Zali

Zali Steggall MP speaks about charity reforms and the work of charities in Warringah

7 December, 2020

TRANSCRIPT:

Thank you to the member for Fenner for raising the important issue of reform to the charity sector. Charities have an annual revenue of $155 billion, which accounts for over eight per cent of Australia's GDP. It is incredibly substantial. One in 10 employees in Australia work in this sector—that is over 1.3 million people. They also engage with over three million volunteers, providing over $12.7 billion of unpaid labour. Australia owes them a huge debt of thanks. More than their economic value, though, charities deliver vital services on behalf of the Commonwealth and state governments—from homelessness to disability, education and sport charities and not-for-profits. They are vital for the Australian community. As the motion explains, charities are the most trusted sector in Australian public life, yet the standard of compliance is more arduous and complex than for almost any other sector of the economy.

Treasury's five-year review of the Australian Charities and Not-for-profits Commission identified fundraising law as a major burden on charities and recommended harmonising it across the country. Similarly, the Senate Select Committee on Charity Fundraising in the 21st Century called on parliament to harmonise fundraising laws late last year. The reporting requirements imposed on charities by government are far more stringent than those applied to corporate engagements, and compliance for fundraising activities is complicated by the seven different state and territory regimes imposed across the country. For example, in South Australia being a registered charity with the Australian Charities and Not-for-Profits Commission is sufficient to give you the right to fundraise, but that's not the case in other jurisdictions. In New South Wales and most other states and territories you have to apply separately to the relevant state authority to fundraise, and then that application comes with a whole set of additional compliance obligations. For example, in New South Wales a director of a registered, non-religious charity cannot be paid unless an exemption is granted. The lack of consistency in fundraising obligations has been complicated further by the advent of digital fundraising platforms. There are just so many anomalies and red tape that need to be streamlined. Charities need to deal with so many things to conduct their everyday operations, and this takes away from their service delivery. We should, absolutely, make it possible for their focus to be on that service delivery. I urge the government to use the national cabinet to reform fundraising laws and to harmonise them across the country.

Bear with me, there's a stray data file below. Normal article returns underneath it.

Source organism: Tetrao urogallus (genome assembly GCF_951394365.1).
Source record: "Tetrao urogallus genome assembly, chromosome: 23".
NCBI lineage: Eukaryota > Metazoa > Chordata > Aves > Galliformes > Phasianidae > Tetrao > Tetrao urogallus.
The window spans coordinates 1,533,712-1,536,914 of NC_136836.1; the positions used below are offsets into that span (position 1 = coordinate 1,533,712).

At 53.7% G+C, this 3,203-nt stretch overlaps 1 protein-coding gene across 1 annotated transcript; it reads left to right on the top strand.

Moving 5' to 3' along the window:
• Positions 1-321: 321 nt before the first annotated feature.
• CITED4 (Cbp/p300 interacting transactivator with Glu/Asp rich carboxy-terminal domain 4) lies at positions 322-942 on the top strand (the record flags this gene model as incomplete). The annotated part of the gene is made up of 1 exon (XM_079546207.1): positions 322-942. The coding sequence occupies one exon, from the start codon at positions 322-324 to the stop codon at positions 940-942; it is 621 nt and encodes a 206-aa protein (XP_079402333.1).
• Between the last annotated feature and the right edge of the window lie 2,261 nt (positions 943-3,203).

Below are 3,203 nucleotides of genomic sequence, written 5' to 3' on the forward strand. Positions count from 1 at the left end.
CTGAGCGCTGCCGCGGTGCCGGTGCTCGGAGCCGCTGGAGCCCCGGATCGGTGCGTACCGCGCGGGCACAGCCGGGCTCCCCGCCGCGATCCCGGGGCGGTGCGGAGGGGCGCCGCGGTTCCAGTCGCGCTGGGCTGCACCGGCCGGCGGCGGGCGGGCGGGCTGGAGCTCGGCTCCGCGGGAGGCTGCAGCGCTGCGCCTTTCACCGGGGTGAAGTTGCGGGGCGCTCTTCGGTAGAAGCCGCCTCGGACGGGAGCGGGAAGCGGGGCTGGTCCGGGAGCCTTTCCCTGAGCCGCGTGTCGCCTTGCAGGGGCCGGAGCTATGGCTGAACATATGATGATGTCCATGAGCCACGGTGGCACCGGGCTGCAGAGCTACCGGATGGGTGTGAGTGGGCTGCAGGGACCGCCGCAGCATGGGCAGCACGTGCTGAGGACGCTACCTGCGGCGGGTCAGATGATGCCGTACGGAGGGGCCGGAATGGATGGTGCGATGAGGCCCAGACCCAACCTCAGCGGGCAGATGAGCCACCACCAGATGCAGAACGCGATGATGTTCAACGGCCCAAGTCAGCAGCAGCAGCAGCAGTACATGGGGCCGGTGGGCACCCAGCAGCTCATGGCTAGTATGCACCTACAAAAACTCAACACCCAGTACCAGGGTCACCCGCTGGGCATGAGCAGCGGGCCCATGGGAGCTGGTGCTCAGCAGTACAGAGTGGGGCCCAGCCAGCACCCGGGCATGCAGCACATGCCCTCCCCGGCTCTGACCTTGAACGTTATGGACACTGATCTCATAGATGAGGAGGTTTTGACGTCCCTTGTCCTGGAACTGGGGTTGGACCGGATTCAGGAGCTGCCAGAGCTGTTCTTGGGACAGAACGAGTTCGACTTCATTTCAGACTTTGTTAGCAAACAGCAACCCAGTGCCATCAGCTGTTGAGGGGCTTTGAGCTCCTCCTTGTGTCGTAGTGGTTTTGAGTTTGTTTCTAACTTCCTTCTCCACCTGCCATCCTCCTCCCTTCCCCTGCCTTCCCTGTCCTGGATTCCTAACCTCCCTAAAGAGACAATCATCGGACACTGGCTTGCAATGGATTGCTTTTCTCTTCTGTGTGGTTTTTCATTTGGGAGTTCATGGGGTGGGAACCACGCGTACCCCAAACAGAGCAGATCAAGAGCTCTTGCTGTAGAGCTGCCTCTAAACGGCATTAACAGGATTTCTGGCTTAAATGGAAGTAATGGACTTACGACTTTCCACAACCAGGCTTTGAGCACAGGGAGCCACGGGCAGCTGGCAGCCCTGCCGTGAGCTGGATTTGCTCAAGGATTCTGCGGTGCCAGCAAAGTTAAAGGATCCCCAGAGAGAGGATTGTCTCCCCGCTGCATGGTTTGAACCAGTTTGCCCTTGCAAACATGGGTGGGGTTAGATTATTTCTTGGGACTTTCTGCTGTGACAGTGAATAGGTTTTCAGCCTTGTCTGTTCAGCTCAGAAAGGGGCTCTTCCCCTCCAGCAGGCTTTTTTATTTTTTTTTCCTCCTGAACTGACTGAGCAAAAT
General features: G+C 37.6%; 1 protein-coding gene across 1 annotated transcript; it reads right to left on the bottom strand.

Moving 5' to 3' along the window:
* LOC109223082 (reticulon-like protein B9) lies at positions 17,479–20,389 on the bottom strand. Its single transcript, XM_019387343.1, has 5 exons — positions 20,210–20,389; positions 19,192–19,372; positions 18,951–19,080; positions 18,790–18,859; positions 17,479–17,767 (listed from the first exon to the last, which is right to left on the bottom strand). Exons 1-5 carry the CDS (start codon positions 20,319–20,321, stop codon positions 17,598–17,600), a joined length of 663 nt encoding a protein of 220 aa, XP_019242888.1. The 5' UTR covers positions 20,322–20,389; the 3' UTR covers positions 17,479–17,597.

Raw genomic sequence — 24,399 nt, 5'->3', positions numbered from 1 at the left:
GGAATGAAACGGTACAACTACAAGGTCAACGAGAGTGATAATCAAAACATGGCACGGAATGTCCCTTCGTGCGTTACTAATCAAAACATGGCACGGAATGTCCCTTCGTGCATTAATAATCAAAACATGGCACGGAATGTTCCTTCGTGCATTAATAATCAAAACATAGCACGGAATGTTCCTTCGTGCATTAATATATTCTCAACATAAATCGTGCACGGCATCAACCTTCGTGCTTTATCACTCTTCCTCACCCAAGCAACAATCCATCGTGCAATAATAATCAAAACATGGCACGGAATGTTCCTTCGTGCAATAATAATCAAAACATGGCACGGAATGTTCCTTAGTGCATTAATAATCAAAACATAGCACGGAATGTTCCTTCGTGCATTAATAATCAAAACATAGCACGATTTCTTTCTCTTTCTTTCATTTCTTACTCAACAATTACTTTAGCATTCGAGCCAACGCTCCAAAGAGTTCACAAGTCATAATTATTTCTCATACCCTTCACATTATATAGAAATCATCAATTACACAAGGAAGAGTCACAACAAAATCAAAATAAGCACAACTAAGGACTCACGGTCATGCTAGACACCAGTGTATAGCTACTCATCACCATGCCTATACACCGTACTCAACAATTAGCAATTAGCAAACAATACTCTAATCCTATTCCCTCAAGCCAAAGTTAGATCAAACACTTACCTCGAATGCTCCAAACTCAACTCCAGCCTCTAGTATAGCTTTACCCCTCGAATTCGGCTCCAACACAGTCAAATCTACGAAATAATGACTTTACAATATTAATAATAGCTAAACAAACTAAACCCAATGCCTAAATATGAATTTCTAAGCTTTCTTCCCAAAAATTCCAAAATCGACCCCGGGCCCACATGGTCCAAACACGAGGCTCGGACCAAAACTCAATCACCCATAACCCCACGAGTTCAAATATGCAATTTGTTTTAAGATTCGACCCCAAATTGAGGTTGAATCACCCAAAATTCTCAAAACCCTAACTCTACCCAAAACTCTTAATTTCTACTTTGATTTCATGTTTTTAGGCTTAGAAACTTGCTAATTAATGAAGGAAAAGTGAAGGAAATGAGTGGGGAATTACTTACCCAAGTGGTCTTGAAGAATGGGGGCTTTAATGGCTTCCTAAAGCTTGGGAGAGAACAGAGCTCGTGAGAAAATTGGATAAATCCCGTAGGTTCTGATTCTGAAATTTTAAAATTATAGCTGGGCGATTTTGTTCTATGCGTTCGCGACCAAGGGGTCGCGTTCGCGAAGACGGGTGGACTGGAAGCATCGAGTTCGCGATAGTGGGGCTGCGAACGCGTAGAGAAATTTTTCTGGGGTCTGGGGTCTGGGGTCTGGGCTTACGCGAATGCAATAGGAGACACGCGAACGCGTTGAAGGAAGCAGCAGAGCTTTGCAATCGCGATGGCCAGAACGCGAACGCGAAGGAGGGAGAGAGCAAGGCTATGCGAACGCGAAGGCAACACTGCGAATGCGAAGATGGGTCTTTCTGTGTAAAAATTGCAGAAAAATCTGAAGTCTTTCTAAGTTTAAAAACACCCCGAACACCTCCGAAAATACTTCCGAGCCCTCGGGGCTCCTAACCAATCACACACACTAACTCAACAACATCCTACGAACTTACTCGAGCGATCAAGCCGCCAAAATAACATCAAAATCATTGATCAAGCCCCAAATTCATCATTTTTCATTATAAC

We can't talk about charities without talking about what a difficult year 2020 has been. The COVID-19 pandemic has imposed its own set of restrictions on charity fundraising. Restrictions on public gatherings, deceased foot traffic in central locations, and the economic downturn have all compounded to restrict the fundraising ability of the charity sector this year, at a time where, in fact, their services and assistance have been needed all the more. Modelling by the University of New South Wales Centre for Social Impact and Social Ventures showed that a drop in revenue by just 20 per cent for the charities sector would leave 88 per cent of charities immediately operating at a loss and 17 per cent would close their doors. That would result in 200,000 jobs lost.

Financial viability of charities is important, as they have less access to raising funds by debt as corporations and they absolutely need all the assistance they can get to comply with very strict and serious compliance regulations. While JobKeeper, for example, was welcomed, many struggled to meet the eligibility criteria of a 15 per cent loss in revenue against previous years, as charities have been growing. Many are start-ups, and hence their growth rate is rapid. While they were not down 15 per cent on last year, they were 80 per cent down against their projections, and demand for their services was much higher. In June I urged the government to bring forward Stronger Communities grants to help the charities sector, which is doing such wonderful and necessary work. I call on them again to do that.

I'd like to use this opportunity to thank the many hardworking charities in the community of Warringah. We have a wide variety of charities and community organisations that do wonderful work here and abroad, from Doctors International, who work overseas, to Community Northern Beaches, who deliver a fantastic range of services to locals. Men's sheds are spread throughout the electorate, providing practical solutions to men's health issues, and the Royal Far West has been educating and caring for the health of children from regional areas at Manly Beach since 1924. There are so many amazing mental health and sporting and disability charities across the electorate. There are far too many to name, but I thank you.

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